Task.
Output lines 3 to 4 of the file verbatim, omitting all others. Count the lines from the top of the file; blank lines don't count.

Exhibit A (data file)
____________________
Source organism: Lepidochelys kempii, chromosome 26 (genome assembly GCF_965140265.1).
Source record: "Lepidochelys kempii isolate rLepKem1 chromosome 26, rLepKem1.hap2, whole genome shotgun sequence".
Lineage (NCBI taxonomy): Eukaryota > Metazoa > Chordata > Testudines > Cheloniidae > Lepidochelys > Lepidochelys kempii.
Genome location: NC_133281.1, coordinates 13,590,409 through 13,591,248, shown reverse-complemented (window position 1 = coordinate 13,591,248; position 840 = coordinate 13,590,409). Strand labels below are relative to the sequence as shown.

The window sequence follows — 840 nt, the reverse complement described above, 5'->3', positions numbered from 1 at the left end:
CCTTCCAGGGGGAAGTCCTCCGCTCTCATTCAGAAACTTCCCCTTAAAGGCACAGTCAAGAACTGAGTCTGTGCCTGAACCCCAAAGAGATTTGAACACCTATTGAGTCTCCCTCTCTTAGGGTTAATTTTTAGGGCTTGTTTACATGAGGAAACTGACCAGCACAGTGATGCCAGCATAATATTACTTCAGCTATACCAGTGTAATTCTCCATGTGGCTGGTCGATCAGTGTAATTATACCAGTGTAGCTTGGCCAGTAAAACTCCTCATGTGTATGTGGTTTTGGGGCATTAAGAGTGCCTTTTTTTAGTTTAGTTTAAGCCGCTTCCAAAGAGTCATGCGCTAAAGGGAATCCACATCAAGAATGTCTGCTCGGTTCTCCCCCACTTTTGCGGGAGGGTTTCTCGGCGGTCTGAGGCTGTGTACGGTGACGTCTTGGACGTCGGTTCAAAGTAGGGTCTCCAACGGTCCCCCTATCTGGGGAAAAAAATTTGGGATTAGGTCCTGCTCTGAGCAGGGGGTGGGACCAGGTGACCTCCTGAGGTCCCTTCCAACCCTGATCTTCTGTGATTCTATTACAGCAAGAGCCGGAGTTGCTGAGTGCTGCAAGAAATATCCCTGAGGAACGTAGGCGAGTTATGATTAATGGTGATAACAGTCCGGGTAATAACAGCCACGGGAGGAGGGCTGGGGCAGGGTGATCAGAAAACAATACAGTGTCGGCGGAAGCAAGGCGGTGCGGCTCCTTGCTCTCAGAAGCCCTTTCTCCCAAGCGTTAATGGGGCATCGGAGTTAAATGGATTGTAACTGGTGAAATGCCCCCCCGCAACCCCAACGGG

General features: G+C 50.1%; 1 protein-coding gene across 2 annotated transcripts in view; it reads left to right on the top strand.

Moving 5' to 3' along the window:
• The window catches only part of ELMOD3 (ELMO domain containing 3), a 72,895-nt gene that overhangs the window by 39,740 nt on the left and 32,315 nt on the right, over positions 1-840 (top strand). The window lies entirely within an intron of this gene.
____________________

Lineage (NCBI taxonomy): Eukaryota > Metazoa > Chordata > Testudines > Cheloniidae > Lepidochelys > Lepidochelys kempii.
Genome location: NC_133281.1, coordinates 13,590,409 through 13,591,248, shown reverse-complemented (window position 1 = coordinate 13,591,248; position 840 = coordinate 13,590,409). Strand labels below are relative to the sequence as shown.